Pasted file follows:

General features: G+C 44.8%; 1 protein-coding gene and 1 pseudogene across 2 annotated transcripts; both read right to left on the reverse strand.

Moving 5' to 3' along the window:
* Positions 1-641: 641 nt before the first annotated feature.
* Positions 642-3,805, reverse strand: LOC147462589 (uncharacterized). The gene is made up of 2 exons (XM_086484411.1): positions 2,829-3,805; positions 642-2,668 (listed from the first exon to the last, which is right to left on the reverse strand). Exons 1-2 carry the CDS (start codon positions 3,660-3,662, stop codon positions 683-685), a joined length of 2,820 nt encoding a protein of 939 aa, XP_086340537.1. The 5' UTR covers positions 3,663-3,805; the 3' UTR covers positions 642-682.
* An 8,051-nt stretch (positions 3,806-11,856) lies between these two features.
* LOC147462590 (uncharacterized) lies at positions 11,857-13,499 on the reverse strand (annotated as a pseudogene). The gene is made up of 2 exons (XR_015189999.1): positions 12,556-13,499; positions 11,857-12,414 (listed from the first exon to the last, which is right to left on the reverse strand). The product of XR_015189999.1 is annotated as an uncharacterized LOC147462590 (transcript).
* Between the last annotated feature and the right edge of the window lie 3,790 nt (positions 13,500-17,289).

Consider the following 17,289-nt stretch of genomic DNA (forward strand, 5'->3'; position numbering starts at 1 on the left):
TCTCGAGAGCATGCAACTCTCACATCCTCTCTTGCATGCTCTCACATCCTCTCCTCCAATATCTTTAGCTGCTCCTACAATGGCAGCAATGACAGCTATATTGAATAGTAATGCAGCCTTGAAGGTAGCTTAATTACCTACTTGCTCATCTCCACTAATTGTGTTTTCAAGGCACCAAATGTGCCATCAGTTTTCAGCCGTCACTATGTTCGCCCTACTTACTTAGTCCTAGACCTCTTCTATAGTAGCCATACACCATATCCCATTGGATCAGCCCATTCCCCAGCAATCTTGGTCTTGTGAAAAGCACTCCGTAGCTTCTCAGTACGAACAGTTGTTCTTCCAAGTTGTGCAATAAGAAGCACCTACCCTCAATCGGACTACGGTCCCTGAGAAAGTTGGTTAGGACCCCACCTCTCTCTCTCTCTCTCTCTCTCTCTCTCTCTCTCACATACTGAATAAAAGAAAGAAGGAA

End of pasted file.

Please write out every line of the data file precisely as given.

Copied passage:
General features: G+C 44.8%; 1 protein-coding gene and 1 pseudogene across 2 annotated transcripts; both read right to left on the reverse strand.

Moving 5' to 3' along the window:
* Positions 1-641: 641 nt before the first annotated feature.
* Positions 642-3,805, reverse strand: LOC147462589 (uncharacterized). The gene is made up of 2 exons (XM_086484411.1): positions 2,829-3,805; positions 642-2,668 (listed from the first exon to the last, which is right to left on the reverse strand). Exons 1-2 carry the CDS (start codon positions 3,660-3,662, stop codon positions 683-685), a joined length of 2,820 nt encoding a protein of 939 aa, XP_086340537.1. The 5' UTR covers positions 3,663-3,805; the 3' UTR covers positions 642-682.
* An 8,051-nt stretch (positions 3,806-11,856) lies between these two features.
* LOC147462590 (uncharacterized) lies at positions 11,857-13,499 on the reverse strand (annotated as a pseudogene). The gene is made up of 2 exons (XR_015189999.1): positions 12,556-13,499; positions 11,857-12,414 (listed from the first exon to the last, which is right to left on the reverse strand). The product of XR_015189999.1 is annotated as an uncharacterized LOC147462590 (transcript).
* Between the last annotated feature and the right edge of the window lie 3,790 nt (positions 13,500-17,289).

Consider the following 17,289-nt stretch of genomic DNA (forward strand, 5'->3'; position numbering starts at 1 on the left):
TCTCGAGAGCATGCAACTCTCACATCCTCTCTTGCATGCTCTCACATCCTCTCCTCCAATATCTTTAGCTGCTCCTACAATGGCAGCAATGACAGCTATATTGAATAGTAATGCAGCCTTGAAGGTAGCTTAATTACCTACTTGCTCATCTCCACTAATTGTGTTTTCAAGGCACCAAATGTGCCATCAGTTTTCAGCCGTCACTATGTTCGCCCTACTTACTTAGTCCTAGACCTCTTCTATAGTAGCCATACACCATATCCCATTGGATCAGCCCATTCCCCAGCAATCTTGGTCTTGTGAAAAGCACTCCGTAGCTTCTCAGTACGAACAGTTGTTCTTCCAAGTTGTGCAATAAGAAGCACCTACCCTCAATCGGACTACGGTCCCTGAGAAAGTTGGTTAGGACCCCACCTCTCTCTCTCTCTCTCTCTCTCTCTCTCTCTCTCACATACTGAATAAAAGAAAGAAGGAA